Baseball Crank
Covering the Front and Back Pages of the Newspaper
August 10, 2004
LAW: Easterbrook

I'm a little late to this particular party (what else is new?), but you owe it to yourself to read Howard Bashman's interview with Seventh Circuit Judge Frank Easterbrook in its entirety (and weep that this man does not sit on the Supreme Court). Don't know how I missed this, but I actually didn't know he was the brother of Gregg Easterbrook, the New Republic writer and Tuesday Morning Quarterback and one of the most entertaining politics/sports writers in the business. But which brother is more entertaining is debatable, as Judge Easterbrook has some great lines here. I'd emphasize that you should read the whole thing; here are some excerpts:

*How can you not be impressed by a guy who says, "I read science journals as well as economics journals and law reviews in my spare time"

*Easterbrook catches Bashman at one of his tricks in this feature: "although the interview is captioned '20 Questions for the Appellate Judge,' you propounded more than 40, with multiple interrogatory sentences per paragraph and compound inquiries per sentence. So a two-to-one ratio must be acceptable."

*On judicial legitimacy:

Judges must explain not only why their views are sound but also why on debatable issues only the judges' views count. Unless the Constitution encodes principles that can be applied using the approach of Marbury v. Madison, then the political resolution must prevail. (I expatiate on this in Abstraction and Authority, 59 U. Chi. L. Rev. 349 (1992).) Justices are fond of saying that all power must be checked, but where is the check on the Supreme Court's? It lies in text, logic, and history.

*On oral argument:

Argument is the court's time. The brief is counsel's monologue, argument the dialog. . . If the lawyer is lucky, he will hear the doubts that the judge noted in red ink in the margins while reading the brief; a skillful advocate elicits those from the bench. Far better to learn of the judge's qualms while time remains to give the answer, than to be shocked when the opinion appears.

I use argument to grasp details about the case (such as whether particular arguments were preserved in the district court or what the record shows about some potentially important fact) and test my tentative legal impressions. The latter, especially, means laying out for counsel the difficulties with that side's position and seeing whether counsel has a riposte. If yes, I must go back to the drawing board (which is fairly common); but if the lawyer lacks an answer, or tries to weasel out of meeting the question, then I'm more inclined to think the difficulties insuperable. That's one reason why an oral advocate should never say "I'm coming to that later" (the time is now, when it matters to the judge) or "That's a hypothetical; the facts of this case differ" (the judge knows it is a hypothetical; the goal is to abstract away from the facts and test the legal issue at a more general level). Lawyers who say "just decide this case on its own facts" are asking for a law-free zone, which we don't offer. (I sometimes mutter under my breath: "Whew! Until that reminder, I had been planning to decide this appeal on some other case's facts!")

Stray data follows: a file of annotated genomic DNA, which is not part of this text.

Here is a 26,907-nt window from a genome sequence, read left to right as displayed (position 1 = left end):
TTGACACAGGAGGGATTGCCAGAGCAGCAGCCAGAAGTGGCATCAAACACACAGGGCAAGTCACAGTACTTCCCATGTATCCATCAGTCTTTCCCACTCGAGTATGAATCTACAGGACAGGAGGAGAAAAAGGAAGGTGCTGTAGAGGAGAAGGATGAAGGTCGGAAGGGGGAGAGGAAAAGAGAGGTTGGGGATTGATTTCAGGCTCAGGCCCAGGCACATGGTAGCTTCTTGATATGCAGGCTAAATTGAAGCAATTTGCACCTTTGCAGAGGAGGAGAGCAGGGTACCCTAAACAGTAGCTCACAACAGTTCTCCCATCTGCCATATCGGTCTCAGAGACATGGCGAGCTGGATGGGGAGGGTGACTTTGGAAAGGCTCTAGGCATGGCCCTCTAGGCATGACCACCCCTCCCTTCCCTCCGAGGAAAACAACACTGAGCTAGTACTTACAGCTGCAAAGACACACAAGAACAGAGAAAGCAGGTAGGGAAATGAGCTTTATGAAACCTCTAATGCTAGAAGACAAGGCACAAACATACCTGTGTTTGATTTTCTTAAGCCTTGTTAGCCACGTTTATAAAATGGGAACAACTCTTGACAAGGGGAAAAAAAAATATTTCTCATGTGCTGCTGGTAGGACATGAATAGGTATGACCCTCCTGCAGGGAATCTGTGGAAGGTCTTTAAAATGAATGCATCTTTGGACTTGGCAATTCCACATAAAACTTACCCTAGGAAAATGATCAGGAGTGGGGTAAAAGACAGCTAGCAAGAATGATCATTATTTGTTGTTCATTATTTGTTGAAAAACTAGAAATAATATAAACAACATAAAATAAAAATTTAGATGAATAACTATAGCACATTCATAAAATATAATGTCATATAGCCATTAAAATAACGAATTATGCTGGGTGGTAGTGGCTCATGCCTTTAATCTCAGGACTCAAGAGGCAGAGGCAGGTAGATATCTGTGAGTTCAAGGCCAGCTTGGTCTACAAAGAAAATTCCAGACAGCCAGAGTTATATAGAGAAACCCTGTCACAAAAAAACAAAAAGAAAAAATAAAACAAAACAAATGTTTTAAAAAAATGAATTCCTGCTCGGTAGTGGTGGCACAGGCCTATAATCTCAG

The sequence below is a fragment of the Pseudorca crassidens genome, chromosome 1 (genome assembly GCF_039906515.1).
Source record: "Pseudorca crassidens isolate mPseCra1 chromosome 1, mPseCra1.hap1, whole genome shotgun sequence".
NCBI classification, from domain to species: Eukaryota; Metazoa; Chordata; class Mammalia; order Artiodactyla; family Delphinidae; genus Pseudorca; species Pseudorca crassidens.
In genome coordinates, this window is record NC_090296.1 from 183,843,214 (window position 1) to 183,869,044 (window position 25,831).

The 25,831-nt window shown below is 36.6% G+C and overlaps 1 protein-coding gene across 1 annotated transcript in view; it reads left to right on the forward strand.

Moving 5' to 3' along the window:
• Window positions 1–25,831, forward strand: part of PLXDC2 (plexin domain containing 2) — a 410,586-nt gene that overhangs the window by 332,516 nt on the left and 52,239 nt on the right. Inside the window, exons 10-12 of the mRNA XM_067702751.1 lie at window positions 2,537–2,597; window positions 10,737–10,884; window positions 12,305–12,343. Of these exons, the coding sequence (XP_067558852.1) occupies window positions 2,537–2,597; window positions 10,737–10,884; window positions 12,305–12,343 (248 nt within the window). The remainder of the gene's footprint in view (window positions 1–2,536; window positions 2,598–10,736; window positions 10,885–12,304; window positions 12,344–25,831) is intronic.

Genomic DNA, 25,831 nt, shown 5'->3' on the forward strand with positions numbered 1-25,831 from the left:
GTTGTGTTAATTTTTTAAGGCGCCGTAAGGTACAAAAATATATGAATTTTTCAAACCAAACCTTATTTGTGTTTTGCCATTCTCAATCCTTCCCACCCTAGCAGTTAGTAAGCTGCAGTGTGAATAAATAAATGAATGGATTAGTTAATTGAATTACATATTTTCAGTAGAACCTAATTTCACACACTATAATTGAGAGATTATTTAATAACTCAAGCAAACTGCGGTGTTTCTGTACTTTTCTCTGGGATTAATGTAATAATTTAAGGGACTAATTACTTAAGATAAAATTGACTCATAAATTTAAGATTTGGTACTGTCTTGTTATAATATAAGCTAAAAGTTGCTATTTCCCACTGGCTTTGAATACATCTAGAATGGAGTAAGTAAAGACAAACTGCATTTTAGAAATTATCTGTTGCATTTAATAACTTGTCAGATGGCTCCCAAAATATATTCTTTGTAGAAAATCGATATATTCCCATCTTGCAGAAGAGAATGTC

. . . The best way to prepare is to follow John W. Davis's Rule #1 of appellate advocacy: change places mentally with the court and imagine what a generalist judge would find troubling about your position. Friends who have had nothing to do with the case (other than to read the briefs) can help you by supplying the outsider's perspective. Visits to the court also help. Watching other oral arguments before yours commences introduces you to the court's style. Assistants in the SG's Office regularly watched their colleagues' arguments in the Supreme Court and sometimes attended oral arguments in private litigation. By the time they stood up to argue their own cases, they knew what the process was about, what worked, and what didn't.

*On the importance of jurisdiction:

One of the two rules on my short list is Fed. R. App. P. 28(a)(4), and its parallel Circuit Rule 28(a). These demand vital details about subject-matter jurisdiction and appellate jurisdiction. Determining whether jurisdiction exists should be the first order of business for every federal judge. Without jurisdiction, judges are just pundits. . . .